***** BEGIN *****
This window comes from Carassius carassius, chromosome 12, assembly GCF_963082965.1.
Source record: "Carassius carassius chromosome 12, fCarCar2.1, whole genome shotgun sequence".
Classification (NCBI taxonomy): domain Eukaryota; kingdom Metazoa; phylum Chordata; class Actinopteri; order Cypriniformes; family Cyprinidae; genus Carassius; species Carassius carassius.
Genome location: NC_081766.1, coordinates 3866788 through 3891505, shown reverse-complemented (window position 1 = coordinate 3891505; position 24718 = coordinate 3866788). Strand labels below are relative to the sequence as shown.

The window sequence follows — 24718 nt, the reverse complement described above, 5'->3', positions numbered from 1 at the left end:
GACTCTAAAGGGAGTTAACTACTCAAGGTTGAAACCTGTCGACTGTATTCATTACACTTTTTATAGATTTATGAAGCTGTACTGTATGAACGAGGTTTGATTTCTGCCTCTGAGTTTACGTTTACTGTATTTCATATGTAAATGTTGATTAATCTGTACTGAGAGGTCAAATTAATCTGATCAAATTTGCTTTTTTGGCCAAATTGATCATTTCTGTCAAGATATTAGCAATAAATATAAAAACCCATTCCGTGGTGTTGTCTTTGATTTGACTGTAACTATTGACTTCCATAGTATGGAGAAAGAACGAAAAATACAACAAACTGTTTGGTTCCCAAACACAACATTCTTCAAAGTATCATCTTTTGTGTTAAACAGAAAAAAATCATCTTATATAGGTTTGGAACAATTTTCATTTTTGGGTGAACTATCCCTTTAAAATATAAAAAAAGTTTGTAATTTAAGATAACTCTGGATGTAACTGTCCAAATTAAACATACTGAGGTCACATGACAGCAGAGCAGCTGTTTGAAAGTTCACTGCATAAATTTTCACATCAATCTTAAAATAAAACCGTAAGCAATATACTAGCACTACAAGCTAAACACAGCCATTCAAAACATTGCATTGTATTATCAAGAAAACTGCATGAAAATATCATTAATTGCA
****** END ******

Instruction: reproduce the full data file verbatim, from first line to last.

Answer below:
This window comes from Carassius carassius, chromosome 12, assembly GCF_963082965.1.
Source record: "Carassius carassius chromosome 12, fCarCar2.1, whole genome shotgun sequence".
Classification (NCBI taxonomy): domain Eukaryota; kingdom Metazoa; phylum Chordata; class Actinopteri; order Cypriniformes; family Cyprinidae; genus Carassius; species Carassius carassius.
Genome location: NC_081766.1, coordinates 3866788 through 3891505, shown reverse-complemented (window position 1 = coordinate 3891505; position 24718 = coordinate 3866788). Strand labels below are relative to the sequence as shown.

The window sequence follows — 24718 nt, the reverse complement described above, 5'->3', positions numbered from 1 at the left end:
GACTCTAAAGGGAGTTAACTACTCAAGGTTGAAACCTGTCGACTGTATTCATTACACTTTTTATAGATTTATGAAGCTGTACTGTATGAACGAGGTTTGATTTCTGCCTCTGAGTTTACGTTTACTGTATTTCATATGTAAATGTTGATTAATCTGTACTGAGAGGTCAAATTAATCTGATCAAATTTGCTTTTTTGGCCAAATTGATCATTTCTGTCAAGATATTAGCAATAAATATAAAAACCCATTCCGTGGTGTTGTCTTTGATTTGACTGTAACTATTGACTTCCATAGTATGGAGAAAGAACGAAAAATACAACAAACTGTTTGGTTCCCAAACACAACATTCTTCAAAGTATCATCTTTTGTGTTAAACAGAAAAAAATCATCTTATATAGGTTTGGAACAATTTTCATTTTTGGGTGAACTATCCCTTTAAAATATAAAAAAAGTTTGTAATTTAAGATAACTCTGGATGTAACTGTCCAAATTAAACATACTGAGGTCACATGACAGCAGAGCAGCTGTTTGAAAGTTCACTGCATAAATTTTCACATCAATCTTAAAATAAAACCGTAAGCAATATACTAGCACTACAAGCTAAACACAGCCATTCAAAACATTGCATTGTATTATCAAGAAAACTGCATGAAAATATCATTAATTGCA